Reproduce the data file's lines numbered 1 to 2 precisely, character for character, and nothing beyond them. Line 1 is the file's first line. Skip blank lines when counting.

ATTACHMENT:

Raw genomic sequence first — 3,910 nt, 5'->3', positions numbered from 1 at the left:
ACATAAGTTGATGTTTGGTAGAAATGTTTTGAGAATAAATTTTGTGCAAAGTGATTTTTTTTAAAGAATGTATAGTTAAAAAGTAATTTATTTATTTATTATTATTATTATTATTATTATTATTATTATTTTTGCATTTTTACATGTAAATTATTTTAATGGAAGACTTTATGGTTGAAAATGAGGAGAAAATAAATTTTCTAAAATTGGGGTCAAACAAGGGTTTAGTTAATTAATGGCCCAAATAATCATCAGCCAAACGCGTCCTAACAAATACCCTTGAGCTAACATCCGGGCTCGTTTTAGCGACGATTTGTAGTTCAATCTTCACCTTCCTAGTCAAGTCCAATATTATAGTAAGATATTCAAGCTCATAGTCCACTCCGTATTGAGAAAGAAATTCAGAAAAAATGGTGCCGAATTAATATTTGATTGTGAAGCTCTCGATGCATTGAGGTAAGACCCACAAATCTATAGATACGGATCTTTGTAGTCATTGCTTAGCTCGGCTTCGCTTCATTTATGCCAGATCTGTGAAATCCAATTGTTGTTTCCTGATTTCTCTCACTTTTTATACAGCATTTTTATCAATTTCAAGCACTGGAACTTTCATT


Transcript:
Raw genomic sequence first — 3,910 nt, 5'->3', positions numbered from 1 at the left:
ACATAAGTTGATGTTTGGTAGAAATGTTTTGAGAATAAATTTTGTGCAAAGTGATTTTTTTTAAAGAATGTATAGTTAAAAAGTAATTTATTTATTTATTATTATTATTATTATTATTATTATTATTATTTTTGCATTTTTACATGTAAATTATTTTAATGGAAGACTTTATGGTTGAAAATGAGGAGAAAATAAATTTTCTAAAATTGGGGTCAAACAAGGGTTTAGTTAATTAATGGCCCAAATAATCATCAGCCAAACGCGTCCTAACAAATACCCTTGAGCTAACATCCGGGCTCGTTTTAGCGACGATTTGTAGTTCAATCTTCACCTTCCTAGTCAAGTCCAATATTATAGTAAGATATTCAAGCTCATAGTCCACTCCGTATTGAGAAAGAAATTCAGAAAAAATGGTGCCGAATTAATATTTGATTGTGAAGCTCTCGATGCATTGAGGTAAGACCCACAAATCTATAGATACGGATCTTTGTAGTCATTGCTTAGCTCGGCTTCGCTTCATTTATGCCAGATCTGTGAAATCCAATTGTTGTTTCCTGATTTCTCTCACTTTTTATACAGCATTTTTATCAATTTCAAGCACTGGAACTTTCATT